'G_A' : 0, 'G_T' : 0, 'G_G' : 0, 'G_C' : 0,
'C_A' : 0, 'C_T' : 0, 'C_G' : 0, 'C_C' : 0}

# storing transition probability as dict
transition_prob_dict['A_A'] = sum_probs(transition_probs['A','A'], nucleotide_probs['A'])
transition_prob_dict['A_T'] = sum_probs(transition_probs['A','T'], nucleotide_probs['A'])
transition_prob_dict['A_G'] = sum_probs(transition_probs['A','G'], nucleotide_probs['A'])
transition_prob_dict['A_C'] = sum_probs(transition_probs['A','C'], nucleotide_probs['A'])

transition_prob_dict['T_A'] = sum_probs(transition_probs['T','A'], nucleotide_probs['T'])
transition_prob_dict['T_T'] = sum_probs(transition_probs['T','T'], nucleotide_probs['T'])
# ... etc ...


By this point you no longer want transition_probs, so you can just replace the name. Since everything is a data structure here, you can just implement a basic iteration.

for from_, nucleotide_prob in nucleotide_probs.items():
for to in "ATGC":
transition_probs[from_, to] = sum_probs(transition_probs[from_, to], nucleotide_prob)


The following code is now

# find possible configuration between "n" and "m".
hapb1a_hapb2a_transition = hap_b1_to_b2['a','a'][0][n], hap_b1_to_b2['a','a'][1][m]
hapb1b_hapb2b_transition = hap_b1_to_b2['b','b'][0][n], hap_b1_to_b2['b','b'][1][m]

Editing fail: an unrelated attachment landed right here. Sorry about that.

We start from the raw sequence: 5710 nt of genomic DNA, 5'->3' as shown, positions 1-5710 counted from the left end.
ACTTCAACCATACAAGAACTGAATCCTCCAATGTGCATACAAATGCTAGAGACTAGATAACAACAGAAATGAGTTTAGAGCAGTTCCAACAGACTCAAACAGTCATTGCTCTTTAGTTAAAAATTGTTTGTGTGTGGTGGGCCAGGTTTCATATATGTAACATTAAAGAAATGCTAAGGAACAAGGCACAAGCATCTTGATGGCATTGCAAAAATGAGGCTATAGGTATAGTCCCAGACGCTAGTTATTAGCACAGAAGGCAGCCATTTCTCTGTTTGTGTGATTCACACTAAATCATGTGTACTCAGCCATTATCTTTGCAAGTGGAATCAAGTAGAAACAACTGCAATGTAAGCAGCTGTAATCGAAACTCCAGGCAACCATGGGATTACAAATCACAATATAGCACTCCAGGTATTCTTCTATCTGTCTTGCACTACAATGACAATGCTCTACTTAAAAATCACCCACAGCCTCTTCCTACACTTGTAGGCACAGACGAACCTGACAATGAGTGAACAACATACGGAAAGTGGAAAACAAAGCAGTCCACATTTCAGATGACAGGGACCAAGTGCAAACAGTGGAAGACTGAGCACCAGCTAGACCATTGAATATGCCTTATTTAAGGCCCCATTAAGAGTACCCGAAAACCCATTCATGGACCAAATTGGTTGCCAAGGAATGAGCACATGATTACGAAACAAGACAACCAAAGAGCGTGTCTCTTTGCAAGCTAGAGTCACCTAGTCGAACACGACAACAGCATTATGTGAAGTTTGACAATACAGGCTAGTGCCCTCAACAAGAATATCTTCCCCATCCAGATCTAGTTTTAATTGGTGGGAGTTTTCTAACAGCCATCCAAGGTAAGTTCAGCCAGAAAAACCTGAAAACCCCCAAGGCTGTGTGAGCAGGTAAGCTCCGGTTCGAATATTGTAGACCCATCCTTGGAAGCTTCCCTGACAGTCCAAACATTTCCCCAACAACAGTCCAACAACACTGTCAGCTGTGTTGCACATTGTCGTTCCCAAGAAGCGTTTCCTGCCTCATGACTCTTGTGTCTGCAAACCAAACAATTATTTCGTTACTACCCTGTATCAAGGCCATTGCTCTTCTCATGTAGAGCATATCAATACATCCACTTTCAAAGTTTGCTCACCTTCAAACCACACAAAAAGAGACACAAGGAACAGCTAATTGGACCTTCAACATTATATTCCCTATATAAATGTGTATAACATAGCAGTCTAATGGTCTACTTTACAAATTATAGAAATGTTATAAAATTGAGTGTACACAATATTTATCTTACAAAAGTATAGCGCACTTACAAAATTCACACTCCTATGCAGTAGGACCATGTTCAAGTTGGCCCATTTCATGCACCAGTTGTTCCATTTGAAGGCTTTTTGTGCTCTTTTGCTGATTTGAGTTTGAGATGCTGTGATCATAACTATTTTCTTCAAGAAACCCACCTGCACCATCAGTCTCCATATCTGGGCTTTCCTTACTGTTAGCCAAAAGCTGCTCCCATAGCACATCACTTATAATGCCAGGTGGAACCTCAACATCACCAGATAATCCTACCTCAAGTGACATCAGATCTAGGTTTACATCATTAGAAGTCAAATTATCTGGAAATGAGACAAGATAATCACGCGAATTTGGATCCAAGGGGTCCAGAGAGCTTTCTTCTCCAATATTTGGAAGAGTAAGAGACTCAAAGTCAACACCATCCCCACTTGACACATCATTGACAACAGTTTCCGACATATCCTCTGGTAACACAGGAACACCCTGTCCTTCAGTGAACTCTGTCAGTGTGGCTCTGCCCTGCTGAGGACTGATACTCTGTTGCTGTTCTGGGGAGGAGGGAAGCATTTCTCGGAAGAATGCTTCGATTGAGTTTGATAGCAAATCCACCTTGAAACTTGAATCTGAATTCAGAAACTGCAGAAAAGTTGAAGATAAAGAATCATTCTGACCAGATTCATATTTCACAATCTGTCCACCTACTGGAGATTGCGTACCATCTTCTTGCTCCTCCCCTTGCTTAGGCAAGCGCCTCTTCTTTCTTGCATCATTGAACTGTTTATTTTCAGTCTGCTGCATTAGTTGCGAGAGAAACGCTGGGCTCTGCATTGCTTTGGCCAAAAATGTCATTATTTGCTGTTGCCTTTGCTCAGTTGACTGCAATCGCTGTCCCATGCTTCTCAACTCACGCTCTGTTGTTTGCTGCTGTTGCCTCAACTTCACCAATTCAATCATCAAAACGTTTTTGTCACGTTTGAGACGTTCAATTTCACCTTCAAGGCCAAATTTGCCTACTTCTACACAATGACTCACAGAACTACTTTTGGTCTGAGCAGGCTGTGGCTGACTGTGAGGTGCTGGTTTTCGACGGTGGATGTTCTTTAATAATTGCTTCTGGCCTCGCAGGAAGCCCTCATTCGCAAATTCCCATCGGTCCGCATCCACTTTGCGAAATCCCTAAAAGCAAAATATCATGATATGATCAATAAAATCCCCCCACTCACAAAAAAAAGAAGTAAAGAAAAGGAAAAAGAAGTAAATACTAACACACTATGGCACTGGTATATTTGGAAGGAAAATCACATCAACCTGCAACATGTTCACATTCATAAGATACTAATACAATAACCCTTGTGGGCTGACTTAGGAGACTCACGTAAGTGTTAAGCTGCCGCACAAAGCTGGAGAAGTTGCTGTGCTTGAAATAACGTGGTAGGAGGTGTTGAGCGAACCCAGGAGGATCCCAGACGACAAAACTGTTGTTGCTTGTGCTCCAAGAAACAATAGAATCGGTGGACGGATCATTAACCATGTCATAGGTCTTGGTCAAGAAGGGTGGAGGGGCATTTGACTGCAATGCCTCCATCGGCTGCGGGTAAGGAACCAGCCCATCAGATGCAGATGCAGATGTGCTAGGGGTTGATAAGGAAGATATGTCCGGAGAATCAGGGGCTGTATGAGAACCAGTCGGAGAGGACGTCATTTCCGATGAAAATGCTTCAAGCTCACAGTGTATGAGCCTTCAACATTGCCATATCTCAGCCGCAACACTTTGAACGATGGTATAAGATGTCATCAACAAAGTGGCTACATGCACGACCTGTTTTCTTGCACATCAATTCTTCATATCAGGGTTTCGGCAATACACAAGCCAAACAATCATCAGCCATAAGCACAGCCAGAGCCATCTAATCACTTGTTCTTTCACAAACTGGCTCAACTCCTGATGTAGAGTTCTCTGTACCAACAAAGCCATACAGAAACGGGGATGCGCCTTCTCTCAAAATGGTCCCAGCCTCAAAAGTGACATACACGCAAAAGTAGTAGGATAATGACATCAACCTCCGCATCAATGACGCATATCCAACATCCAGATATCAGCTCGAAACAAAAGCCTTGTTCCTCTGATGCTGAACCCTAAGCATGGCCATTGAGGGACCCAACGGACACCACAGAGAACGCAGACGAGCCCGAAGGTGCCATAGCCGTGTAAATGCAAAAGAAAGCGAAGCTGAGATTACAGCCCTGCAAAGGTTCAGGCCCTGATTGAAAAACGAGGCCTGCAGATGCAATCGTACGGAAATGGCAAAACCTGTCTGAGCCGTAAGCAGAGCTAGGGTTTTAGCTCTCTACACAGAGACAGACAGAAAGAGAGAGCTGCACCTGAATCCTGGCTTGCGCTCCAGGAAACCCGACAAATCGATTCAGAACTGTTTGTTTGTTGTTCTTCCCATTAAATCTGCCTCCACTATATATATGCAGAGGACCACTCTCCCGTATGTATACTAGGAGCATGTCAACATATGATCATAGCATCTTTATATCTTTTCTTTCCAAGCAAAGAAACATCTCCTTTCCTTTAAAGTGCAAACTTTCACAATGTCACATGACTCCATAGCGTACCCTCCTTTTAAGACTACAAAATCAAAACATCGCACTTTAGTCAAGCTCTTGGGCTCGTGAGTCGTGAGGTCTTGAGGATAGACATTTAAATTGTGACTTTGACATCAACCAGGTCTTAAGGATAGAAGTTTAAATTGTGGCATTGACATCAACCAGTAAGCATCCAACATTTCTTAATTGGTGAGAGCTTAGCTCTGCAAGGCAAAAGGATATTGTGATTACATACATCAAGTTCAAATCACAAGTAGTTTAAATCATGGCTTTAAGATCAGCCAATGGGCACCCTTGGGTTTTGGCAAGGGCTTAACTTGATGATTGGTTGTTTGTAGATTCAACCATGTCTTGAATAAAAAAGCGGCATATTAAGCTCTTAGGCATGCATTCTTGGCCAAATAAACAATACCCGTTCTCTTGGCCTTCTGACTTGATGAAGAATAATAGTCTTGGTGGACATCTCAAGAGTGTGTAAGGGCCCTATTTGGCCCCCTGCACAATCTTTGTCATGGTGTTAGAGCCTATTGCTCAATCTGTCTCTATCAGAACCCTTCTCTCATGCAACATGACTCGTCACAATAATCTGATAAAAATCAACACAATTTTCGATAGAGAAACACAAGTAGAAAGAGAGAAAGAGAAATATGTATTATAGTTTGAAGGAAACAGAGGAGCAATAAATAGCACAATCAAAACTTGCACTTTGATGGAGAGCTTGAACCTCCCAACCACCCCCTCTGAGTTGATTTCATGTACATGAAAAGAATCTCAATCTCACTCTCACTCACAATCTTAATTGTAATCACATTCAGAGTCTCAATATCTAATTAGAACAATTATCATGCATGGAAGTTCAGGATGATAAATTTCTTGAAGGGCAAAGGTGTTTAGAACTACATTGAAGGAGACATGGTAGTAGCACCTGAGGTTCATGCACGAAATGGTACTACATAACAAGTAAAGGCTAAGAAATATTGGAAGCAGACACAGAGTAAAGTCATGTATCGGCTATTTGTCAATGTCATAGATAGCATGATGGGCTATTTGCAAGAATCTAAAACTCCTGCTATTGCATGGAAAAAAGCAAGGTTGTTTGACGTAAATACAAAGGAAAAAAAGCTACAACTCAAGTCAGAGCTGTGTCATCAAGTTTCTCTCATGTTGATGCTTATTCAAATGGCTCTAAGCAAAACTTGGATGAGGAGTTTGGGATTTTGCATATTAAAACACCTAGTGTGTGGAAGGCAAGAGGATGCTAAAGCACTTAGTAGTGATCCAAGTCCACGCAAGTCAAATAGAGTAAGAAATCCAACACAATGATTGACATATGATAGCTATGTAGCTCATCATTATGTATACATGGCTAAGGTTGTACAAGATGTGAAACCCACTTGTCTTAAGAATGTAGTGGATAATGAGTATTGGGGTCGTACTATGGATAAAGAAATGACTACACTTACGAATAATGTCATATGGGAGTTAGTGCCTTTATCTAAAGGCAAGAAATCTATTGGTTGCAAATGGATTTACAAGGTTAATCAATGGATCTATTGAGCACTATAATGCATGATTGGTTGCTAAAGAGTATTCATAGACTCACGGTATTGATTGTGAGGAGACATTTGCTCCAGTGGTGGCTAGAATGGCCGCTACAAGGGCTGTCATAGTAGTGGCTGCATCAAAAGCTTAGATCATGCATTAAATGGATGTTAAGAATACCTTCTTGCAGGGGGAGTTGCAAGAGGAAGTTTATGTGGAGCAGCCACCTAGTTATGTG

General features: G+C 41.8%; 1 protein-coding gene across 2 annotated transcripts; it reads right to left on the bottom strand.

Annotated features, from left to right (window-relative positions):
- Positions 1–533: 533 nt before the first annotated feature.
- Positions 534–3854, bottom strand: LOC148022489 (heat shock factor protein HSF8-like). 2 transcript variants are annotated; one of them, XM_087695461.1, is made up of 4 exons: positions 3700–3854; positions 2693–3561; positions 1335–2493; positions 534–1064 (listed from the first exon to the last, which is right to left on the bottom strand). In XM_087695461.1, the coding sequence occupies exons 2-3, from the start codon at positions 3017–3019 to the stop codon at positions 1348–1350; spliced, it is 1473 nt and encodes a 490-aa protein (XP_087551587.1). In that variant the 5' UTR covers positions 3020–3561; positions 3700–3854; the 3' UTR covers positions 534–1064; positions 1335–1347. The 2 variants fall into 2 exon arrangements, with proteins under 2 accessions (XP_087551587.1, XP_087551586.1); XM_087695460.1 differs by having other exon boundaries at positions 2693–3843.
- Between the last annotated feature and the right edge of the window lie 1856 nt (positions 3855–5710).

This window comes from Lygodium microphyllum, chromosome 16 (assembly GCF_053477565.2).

hapb1a_hapb2b_transition = hap_b1_to_b2['a','b'][0][n], hap_b1_to_b2['a','b'][1][m]
hapb1b_hapb2a_transition = hap_b1_to_b2['b','a'][0][n], hap_b1_to_b2['b','a'][1][m]

# compute the products of transition probabilities on the for loop
prod_transition_probs['a','a'] *= transition_probs[hapb1a_hapb2a_transition]
prod_transition_probs['b','b'] *= transition_probs[hapb1b_hapb2b_transition]

prod_transition_probs['a','b'] *= transition_probs[hapb1a_hapb2b_transition]
prod_transition_probs['b','a'] *= transition_probs[hapb1b_hapb2a_transition]


which can also be transformed

for pair in prod_transition_probs:
transition = hap_b1_to_b2[pair][0][n], hap_b1_to_b2[pair][1][m]
prod_transition_probs[pair] *= transition_probs[transition]


Let us reverse a bit, to the for x, y in sample_list. We have

nucleotide_probs['A'] += v1[y][n].count('A')
nucleotide_probs['T'] += v1[y][n].count('T')